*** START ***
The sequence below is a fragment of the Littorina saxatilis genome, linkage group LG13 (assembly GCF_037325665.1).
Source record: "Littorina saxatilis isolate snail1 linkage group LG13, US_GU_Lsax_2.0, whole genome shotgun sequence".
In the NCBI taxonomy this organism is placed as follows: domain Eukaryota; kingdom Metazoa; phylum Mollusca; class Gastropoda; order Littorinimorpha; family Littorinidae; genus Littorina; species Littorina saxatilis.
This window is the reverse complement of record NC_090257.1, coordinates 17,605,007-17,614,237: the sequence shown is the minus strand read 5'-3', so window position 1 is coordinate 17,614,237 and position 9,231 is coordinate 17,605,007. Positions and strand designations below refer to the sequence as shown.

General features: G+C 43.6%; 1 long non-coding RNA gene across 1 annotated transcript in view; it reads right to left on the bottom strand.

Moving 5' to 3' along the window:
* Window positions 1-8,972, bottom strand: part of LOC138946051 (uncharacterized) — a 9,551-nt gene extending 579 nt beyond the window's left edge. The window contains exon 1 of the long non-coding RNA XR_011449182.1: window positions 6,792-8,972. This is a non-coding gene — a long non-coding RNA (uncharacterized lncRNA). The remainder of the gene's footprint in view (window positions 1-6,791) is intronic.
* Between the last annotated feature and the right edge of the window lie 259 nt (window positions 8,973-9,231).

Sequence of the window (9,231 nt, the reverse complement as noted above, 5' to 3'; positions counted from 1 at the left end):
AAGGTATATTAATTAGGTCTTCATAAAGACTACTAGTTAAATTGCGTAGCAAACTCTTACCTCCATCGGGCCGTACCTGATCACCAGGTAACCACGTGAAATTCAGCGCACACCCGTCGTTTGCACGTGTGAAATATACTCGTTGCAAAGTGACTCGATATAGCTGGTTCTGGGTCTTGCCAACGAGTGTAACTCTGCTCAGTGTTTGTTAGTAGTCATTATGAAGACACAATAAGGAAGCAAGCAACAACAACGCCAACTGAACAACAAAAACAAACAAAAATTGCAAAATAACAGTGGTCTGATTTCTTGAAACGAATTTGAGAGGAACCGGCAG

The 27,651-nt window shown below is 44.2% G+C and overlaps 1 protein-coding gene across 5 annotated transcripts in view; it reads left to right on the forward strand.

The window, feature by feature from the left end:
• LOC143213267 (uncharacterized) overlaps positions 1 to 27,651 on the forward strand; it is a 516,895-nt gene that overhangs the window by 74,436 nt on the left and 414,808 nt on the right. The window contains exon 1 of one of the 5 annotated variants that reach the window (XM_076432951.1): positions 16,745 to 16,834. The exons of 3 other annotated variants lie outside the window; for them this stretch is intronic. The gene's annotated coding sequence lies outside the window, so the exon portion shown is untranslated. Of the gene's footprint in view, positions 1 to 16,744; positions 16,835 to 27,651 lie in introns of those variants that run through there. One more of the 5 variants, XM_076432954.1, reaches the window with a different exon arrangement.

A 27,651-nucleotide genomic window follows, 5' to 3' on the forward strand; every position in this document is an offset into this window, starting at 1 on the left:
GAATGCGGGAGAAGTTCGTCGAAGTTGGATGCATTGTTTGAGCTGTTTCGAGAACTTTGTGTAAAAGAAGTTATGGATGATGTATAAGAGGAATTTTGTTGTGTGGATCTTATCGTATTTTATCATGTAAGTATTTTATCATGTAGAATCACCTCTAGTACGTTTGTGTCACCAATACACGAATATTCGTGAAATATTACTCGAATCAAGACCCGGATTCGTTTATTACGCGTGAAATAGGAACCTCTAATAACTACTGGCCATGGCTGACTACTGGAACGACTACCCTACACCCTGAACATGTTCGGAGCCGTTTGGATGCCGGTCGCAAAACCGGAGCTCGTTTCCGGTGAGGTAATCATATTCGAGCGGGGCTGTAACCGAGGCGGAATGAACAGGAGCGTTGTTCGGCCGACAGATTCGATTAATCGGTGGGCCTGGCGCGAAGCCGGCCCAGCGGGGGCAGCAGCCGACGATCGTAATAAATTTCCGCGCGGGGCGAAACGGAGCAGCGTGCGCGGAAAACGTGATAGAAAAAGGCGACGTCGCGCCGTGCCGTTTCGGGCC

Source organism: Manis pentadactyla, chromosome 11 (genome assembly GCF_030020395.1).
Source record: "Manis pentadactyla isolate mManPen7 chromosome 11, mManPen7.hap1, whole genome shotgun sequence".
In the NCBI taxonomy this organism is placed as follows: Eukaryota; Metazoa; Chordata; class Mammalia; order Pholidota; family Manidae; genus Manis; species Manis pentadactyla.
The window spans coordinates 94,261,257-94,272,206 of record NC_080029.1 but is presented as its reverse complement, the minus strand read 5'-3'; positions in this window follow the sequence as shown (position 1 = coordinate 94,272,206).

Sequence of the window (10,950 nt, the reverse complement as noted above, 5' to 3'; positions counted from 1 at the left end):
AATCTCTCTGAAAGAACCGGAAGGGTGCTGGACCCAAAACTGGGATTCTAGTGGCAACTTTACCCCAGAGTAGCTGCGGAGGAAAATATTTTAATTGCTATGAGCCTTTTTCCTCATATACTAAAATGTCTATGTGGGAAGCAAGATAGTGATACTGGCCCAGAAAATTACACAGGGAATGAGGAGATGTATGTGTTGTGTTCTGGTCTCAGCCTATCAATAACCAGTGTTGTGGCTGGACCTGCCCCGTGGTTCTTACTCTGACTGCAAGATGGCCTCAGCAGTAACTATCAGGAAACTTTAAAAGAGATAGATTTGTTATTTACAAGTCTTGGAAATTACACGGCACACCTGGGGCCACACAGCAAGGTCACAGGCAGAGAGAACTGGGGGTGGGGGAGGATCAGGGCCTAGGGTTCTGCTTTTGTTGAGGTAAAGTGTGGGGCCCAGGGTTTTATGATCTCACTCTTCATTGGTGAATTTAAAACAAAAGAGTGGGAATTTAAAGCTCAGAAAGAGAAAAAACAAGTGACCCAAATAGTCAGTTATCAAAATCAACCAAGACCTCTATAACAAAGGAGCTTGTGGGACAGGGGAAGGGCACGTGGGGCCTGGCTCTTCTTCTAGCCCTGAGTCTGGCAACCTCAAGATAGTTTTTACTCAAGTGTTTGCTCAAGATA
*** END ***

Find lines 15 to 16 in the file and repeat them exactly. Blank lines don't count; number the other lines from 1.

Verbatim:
GAATGCGGGAGAAGTTCGTCGAAGTTGGATGCATTGTTTGAGCTGTTTCGAGAACTTTGTGTAAAAGAAGTTATGGATGATGTATAAGAGGAATTTTGTTGTGTGGATCTTATCGTATTTTATCATGTAAGTATTTTATCATGTAGAATCACCTCTAGTACGTTTGTGTCACCAATACACGAATATTCGTGAAATATTACTCGAATCAAGACCCGGATTCGTTTATTACGCGTGAAATAGGAACCTCTAATAACTACTGGCCATGGCTGACTACTGGAACGACTACCCTACACCCTGAACATGTTCGGAGCCGTTTGGATGCCGGTCGCAAAACCGGAGCTCGTTTCCGGTGAGGTAATCATATTCGAGCGGGGCTGTAACCGAGGCGGAATGAACAGGAGCGTTGTTCGGCCGACAGATTCGATTAATCGGTGGGCCTGGCGCGAAGCCGGCCCAGCGGGGGCAGCAGCCGACGATCGTAATAAATTTCCGCGCGGGGCGAAACGGAGCAGCGTGCGCGGAAAACGTGATAGAAAAAGGCGACGTCGCGCCGTGCCGTTTCGGGCC

Source organism: Manis pentadactyla, chromosome 11 (genome assembly GCF_030020395.1).